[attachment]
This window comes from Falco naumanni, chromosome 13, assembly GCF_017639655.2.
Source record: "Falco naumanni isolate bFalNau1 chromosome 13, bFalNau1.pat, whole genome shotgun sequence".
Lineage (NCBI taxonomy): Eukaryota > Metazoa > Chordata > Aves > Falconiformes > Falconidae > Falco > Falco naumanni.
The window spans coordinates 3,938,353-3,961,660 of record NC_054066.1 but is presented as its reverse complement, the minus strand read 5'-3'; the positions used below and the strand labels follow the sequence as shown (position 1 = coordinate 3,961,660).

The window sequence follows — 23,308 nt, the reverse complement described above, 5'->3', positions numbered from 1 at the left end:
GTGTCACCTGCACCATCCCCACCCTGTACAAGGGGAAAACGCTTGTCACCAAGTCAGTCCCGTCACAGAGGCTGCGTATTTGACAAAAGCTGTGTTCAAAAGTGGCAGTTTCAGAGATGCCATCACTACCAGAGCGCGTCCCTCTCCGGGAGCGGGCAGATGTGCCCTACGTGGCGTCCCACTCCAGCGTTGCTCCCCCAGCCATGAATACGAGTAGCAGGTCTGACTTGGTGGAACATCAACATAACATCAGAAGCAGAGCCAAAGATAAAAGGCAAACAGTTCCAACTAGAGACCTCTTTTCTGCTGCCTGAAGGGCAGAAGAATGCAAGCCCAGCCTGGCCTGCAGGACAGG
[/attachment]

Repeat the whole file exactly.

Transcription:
This window comes from Falco naumanni, chromosome 13, assembly GCF_017639655.2.
Source record: "Falco naumanni isolate bFalNau1 chromosome 13, bFalNau1.pat, whole genome shotgun sequence".
Lineage (NCBI taxonomy): Eukaryota > Metazoa > Chordata > Aves > Falconiformes > Falconidae > Falco > Falco naumanni.
The window spans coordinates 3,938,353-3,961,660 of record NC_054066.1 but is presented as its reverse complement, the minus strand read 5'-3'; the positions used below and the strand labels follow the sequence as shown (position 1 = coordinate 3,961,660).

The window sequence follows — 23,308 nt, the reverse complement described above, 5'->3', positions numbered from 1 at the left end:
GTGTCACCTGCACCATCCCCACCCTGTACAAGGGGAAAACGCTTGTCACCAAGTCAGTCCCGTCACAGAGGCTGCGTATTTGACAAAAGCTGTGTTCAAAAGTGGCAGTTTCAGAGATGCCATCACTACCAGAGCGCGTCCCTCTCCGGGAGCGGGCAGATGTGCCCTACGTGGCGTCCCACTCCAGCGTTGCTCCCCCAGCCATGAATACGAGTAGCAGGTCTGACTTGGTGGAACATCAACATAACATCAGAAGCAGAGCCAAAGATAAAAGGCAAACAGTTCCAACTAGAGACCTCTTTTCTGCTGCCTGAAGGGCAGAAGAATGCAAGCCCAGCCTGGCCTGCAGGACAGG